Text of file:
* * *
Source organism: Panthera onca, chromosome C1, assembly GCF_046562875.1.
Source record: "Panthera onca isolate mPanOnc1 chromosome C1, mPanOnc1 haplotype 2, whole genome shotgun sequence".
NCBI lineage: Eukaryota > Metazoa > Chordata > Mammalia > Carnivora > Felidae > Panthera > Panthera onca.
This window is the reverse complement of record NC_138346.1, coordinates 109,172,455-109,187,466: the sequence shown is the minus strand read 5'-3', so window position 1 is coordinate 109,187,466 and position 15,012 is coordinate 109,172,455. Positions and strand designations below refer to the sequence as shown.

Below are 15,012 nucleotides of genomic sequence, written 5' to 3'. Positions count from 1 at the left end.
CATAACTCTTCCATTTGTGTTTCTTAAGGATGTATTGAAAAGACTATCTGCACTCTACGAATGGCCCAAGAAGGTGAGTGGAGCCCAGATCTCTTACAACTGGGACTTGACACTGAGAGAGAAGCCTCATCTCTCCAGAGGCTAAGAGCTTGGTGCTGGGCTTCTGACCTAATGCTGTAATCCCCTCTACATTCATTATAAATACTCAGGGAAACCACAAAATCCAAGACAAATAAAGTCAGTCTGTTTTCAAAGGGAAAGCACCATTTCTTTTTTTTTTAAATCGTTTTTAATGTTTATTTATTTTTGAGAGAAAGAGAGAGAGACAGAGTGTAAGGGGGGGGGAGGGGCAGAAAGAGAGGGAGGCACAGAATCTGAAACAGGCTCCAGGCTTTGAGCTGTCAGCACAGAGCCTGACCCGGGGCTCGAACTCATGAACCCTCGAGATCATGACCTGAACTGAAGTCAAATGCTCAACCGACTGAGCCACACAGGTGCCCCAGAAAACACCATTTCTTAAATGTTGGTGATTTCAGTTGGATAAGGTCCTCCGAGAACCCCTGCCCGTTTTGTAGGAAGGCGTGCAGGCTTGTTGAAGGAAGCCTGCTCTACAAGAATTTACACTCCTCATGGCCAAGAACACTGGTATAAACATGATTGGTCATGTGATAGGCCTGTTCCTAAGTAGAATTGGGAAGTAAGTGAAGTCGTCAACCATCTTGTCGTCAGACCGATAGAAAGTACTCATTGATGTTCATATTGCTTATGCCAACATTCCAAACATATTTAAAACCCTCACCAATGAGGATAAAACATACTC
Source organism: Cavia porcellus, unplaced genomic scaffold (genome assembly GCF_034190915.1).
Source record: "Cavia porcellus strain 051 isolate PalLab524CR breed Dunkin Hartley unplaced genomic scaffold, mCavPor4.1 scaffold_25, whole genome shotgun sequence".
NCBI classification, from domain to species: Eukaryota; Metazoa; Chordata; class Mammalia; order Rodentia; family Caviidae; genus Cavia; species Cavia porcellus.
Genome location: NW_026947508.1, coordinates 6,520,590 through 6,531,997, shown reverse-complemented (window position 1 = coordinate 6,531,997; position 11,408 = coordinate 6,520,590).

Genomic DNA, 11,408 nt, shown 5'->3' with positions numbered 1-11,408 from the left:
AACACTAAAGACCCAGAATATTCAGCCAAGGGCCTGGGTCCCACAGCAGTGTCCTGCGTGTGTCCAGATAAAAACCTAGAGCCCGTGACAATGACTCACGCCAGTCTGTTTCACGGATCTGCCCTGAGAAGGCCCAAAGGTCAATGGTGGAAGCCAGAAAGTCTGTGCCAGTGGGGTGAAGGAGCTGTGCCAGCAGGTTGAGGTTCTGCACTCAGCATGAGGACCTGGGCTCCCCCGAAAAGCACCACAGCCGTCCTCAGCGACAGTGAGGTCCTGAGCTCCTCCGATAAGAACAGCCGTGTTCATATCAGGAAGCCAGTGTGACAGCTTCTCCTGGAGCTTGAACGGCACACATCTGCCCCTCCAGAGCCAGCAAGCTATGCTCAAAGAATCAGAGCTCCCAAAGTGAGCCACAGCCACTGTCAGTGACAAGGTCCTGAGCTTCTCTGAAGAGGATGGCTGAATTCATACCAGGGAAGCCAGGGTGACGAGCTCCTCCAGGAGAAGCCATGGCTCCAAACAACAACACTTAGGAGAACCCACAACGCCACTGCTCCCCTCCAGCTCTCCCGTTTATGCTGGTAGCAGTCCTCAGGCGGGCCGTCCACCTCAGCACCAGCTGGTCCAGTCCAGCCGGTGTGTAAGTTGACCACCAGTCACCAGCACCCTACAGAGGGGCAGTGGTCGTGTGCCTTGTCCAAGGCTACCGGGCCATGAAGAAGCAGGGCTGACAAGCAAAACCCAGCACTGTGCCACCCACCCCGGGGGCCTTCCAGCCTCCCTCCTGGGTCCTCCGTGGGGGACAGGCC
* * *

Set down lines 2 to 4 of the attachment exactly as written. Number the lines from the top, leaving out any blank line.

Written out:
Source record: "Panthera onca isolate mPanOnc1 chromosome C1, mPanOnc1 haplotype 2, whole genome shotgun sequence".
NCBI lineage: Eukaryota > Metazoa > Chordata > Mammalia > Carnivora > Felidae > Panthera > Panthera onca.
This window is the reverse complement of record NC_138346.1, coordinates 109,172,455-109,187,466: the sequence shown is the minus strand read 5'-3', so window position 1 is coordinate 109,187,466 and position 15,012 is coordinate 109,172,455. Positions and strand designations below refer to the sequence as shown.